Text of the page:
Published: 29th June 2022
Do we reflect our own bias?
This picture shows some wonderful trees with the foliage still young – a delightful sight that caught my eye. I guess made so much more impactful by the bright light - as I was in the shade, the contrast even more apparent. And yes, similar to another picture recently posted but in a very different setting.
The other part of the picture that I pondered over was the amazing reflection in the river. The river was moving but calm, looking so flat it was if it had just been ironed, with all the creases removed.
I stood and looked for a few minutes, listening to the birds, smelling the air with the range of ‘notes’ of a different kind that it carried.
It is a river that at times is coloured by the silt after a storm, strong ripples when the wind is blowing; frequently disturbed by boats of varying sizes moving about, a duck or swan floating along, or landing or taking off. Even the odd fish surfacing to capture a tasty morsel.
As I walked on my mind had been caught with the clarity of the reflection; so calm one could enjoy the full impact in the mirror-like surface, seeing and enjoying the colours in duplicate. A greater impact being made, one I am sure many artists would love to sit and create in such a perfect setting.
Yet when one often looks at other people the main picture will be noticed, but seldom is a reflection cast; even if there is, little detail can be seen. This is true of our perception of the person. Too often there is ‘noise’ to disturb the way we see the other person. Often tainted by own bias.
I have been running some workshops and one of the pictures I use was created in 1911. Published in a magazine called Punch, no longer in print. Around the time this picture was created many others of the type were created too. There was an interest in pictures that could be drawn and seen in more than one way. The picture I was using shows an image that can be interpreted as both and young lady and an old lady.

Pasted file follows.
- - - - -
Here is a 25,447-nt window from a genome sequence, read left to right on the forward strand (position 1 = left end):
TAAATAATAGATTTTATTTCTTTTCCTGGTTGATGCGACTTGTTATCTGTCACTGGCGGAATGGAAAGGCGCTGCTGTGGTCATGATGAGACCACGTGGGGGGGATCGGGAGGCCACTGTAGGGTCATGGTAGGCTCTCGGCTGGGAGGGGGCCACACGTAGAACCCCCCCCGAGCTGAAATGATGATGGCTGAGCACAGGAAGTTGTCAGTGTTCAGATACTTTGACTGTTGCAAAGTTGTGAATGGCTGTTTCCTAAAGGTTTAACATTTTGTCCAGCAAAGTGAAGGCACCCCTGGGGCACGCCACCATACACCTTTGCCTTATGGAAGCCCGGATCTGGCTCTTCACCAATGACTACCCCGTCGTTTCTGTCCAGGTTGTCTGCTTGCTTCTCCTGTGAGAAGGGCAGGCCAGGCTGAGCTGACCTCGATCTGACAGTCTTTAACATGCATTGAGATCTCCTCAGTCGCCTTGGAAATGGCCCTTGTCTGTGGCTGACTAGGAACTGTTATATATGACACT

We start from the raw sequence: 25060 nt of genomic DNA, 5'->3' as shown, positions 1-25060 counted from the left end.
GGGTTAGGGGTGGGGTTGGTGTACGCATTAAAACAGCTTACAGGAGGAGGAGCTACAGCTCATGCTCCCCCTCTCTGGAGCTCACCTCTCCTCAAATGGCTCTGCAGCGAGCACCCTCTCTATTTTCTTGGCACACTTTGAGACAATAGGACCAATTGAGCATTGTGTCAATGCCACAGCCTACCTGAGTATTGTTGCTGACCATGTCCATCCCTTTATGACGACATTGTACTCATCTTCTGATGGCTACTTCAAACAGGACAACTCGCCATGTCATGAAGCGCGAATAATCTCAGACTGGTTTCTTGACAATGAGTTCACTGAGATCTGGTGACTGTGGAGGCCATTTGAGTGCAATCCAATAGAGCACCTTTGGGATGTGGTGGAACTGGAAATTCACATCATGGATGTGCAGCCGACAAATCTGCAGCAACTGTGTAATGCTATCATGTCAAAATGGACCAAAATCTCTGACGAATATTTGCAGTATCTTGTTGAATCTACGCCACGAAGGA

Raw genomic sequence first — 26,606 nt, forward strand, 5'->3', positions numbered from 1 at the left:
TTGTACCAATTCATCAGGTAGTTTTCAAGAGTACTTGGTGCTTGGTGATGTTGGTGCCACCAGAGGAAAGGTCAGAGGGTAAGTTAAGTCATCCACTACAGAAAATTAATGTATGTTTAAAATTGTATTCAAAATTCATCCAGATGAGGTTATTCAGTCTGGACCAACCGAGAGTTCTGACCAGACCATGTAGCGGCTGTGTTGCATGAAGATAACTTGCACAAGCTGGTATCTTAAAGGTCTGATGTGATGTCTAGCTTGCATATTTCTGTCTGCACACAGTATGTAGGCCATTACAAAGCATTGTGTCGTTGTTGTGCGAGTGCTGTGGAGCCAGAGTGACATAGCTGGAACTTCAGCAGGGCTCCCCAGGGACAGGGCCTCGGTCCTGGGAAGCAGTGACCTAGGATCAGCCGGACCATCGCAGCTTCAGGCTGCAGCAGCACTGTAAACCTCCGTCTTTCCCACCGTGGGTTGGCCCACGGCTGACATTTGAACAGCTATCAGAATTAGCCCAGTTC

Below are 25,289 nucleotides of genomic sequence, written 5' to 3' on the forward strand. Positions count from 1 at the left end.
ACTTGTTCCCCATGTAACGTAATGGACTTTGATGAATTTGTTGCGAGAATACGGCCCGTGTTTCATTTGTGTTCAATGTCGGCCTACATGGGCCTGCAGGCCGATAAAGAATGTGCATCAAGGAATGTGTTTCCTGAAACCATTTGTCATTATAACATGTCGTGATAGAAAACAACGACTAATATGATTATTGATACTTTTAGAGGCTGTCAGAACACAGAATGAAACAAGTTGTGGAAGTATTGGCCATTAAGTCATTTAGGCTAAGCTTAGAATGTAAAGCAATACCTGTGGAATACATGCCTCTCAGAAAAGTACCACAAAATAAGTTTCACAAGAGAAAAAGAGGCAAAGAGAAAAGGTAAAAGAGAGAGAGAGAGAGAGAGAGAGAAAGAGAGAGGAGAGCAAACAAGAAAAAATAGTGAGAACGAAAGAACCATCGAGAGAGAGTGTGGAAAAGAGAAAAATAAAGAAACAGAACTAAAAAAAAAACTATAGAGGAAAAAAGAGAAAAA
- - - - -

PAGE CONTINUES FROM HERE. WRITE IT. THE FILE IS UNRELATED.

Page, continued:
For those who have seen the picture before there is a personal preferred way of seeing the image – the young or the old lady seen first. For those who have not seen the image before there is always a mix in the room where some see the old, and some see the young, but cannot see the other. It takes some time before people start to see both…albeit in some situations it has taken a considerable time to spot both.
Coming back to the reflection in the picture, in the river – it struck me that as much as I like to observe, with people development at the core of what I do, I am sure, at times, I am hugely absent from recognising all that can be seen, all that someone has to offer. My own bias playing a role in the distraction.
That left me remembering one of the elements of the Japanese approach to life, and their term Ikigai, the aim of leading a meaningful life, a life with purpose: walk slowly and you will go far. For in walking more slowly more is seen, more is appreciated. And in truth, like the story of the hare and the tortoise, often getting to the destination far more quickly. Critically, with greater perspective and less bias than our initial perception.
More has surfaced in our minds eye, just like on this day, more had surfaced by enjoying and noticing the refection in the river.
A valuable reminder to look and look again – yet how often do I take the time; how often do you take the time?